The Reversal Test: Eliminating Status Quo Bias in Applied Ethics*

  title={The Reversal Test: Eliminating Status Quo Bias in Applied Ethics*},
  author={Nick Bostrom and Toby Ord},
  pages={656 - 679}
Suppose that we develop a medically safe and affordable means of enhancing human intelligence. For concreteness, we shall assume that the technology is genetic engineering (either somatic or germ line), although the argument we will present does not depend on the technological implementation. For simplicity, we shall speak of enhancing “intelligence” or “cognitive capacity,” but we do not presuppose that intelligence is best conceived of as a unitary attribute. Our considerations could be… 
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In bioethics there is an ongoing debate about the ethical case for human enhancement through new biomedical technologies. In this debate there are both supporters and opponents of human enhancement
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Abstract Bostrom and Ord’s reversal test has been appealed to by many philosophers to substantiate the charge that preferences for status quo options are motivated by status quo bias. I argue that
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This article is designed as an engagement in the intelligence selection debate using an analysis of Savulescu's arguments to raise a series of problematic issues in relation to the ethics of parental selection of intelligence.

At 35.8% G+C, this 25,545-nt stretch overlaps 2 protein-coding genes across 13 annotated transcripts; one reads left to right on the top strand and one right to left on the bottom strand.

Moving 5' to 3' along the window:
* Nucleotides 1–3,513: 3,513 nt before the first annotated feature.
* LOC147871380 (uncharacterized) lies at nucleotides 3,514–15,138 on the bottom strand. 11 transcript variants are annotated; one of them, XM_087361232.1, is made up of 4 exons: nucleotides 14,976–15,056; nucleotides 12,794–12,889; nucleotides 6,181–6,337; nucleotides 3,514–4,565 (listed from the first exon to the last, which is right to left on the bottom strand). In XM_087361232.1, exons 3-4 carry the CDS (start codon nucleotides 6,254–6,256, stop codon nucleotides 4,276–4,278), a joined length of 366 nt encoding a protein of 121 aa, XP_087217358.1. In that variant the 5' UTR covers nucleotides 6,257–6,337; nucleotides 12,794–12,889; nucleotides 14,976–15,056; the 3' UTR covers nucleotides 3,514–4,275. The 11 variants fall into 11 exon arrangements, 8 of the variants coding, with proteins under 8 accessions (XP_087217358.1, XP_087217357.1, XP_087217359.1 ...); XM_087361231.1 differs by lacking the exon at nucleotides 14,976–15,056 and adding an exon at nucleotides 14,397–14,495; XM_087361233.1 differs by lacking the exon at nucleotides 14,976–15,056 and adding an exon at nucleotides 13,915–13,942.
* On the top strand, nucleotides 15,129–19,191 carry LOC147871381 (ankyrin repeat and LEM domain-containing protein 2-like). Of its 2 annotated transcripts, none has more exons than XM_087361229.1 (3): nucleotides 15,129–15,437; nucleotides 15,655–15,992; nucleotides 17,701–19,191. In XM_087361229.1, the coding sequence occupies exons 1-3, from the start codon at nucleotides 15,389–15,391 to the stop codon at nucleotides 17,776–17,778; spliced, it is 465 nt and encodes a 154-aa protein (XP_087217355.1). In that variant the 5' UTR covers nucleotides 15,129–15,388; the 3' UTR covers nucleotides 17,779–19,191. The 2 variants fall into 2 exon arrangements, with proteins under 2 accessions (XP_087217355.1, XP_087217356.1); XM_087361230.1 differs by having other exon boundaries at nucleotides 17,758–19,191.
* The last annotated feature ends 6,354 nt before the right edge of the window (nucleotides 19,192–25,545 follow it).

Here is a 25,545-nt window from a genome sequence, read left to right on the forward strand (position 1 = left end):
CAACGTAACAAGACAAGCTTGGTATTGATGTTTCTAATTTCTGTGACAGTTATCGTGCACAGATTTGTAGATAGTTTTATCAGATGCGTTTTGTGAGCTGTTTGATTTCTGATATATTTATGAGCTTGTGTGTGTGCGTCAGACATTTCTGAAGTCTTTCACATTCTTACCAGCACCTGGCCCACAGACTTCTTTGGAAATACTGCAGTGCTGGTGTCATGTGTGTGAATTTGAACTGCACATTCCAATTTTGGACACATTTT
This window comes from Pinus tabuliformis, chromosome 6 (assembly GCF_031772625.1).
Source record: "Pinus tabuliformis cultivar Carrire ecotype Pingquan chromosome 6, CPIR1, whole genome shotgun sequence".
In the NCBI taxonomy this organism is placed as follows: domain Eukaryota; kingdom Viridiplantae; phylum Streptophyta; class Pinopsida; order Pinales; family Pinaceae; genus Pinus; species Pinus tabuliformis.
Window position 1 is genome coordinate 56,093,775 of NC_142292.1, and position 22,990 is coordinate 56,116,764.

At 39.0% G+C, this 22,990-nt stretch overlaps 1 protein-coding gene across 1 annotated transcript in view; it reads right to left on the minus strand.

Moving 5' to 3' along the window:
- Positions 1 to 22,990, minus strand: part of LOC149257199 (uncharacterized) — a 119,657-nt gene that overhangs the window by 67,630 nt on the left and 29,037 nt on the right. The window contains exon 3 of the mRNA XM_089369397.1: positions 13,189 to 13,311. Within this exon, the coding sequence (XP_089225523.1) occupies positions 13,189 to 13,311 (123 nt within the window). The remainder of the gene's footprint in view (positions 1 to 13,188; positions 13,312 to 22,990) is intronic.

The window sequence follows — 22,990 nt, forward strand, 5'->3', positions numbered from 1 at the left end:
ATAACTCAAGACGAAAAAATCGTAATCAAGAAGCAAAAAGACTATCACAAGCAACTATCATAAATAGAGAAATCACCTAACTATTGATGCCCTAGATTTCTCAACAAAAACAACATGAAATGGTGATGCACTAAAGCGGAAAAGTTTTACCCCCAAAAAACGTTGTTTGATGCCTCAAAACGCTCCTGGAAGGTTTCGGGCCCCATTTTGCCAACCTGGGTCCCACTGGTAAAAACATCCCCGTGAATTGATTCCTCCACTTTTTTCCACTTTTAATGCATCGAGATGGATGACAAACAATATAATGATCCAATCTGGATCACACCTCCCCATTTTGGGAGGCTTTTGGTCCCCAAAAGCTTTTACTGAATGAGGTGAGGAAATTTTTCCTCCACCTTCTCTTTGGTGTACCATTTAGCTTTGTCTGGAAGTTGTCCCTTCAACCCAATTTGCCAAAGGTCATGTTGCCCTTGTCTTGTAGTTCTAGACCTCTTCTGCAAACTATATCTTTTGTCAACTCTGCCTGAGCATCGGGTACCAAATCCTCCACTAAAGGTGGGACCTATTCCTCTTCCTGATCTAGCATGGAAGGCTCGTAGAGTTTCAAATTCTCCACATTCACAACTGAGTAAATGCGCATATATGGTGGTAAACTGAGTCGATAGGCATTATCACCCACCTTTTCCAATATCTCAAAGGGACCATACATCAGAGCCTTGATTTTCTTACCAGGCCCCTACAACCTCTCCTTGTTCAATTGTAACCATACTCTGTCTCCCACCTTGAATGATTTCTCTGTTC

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In this Article, human cloning and inheritable genetic alterations from the human species perspective are discussed, and language for a proposed international "Convention of the Preservation of the Human Species" that would outlaw all efforts to initiate a pregnancy by using either intentionally modified genetic material or human replication cloning is suggested.
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reakthroughs in genetics present us with a promise and a predicament. The promise is that we may soon be able to treat and prevent a host of debilitating diseases. The predicament is that our
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A principle which is defended, called Procreative Beneficence, is defended: couples should select the child, of the possible children they could have, who is expected to have the best life, or at least as good a life as the others, based on the relevant, available information.
The Future of Human Nature
Publisher's Note. Foreword. Are There Postmetaphysical Answers to the Question: What is the "Good Life"?. The Debate on the Ethical Self--Understanding of the Species. I Moralizing Human Nature?. II
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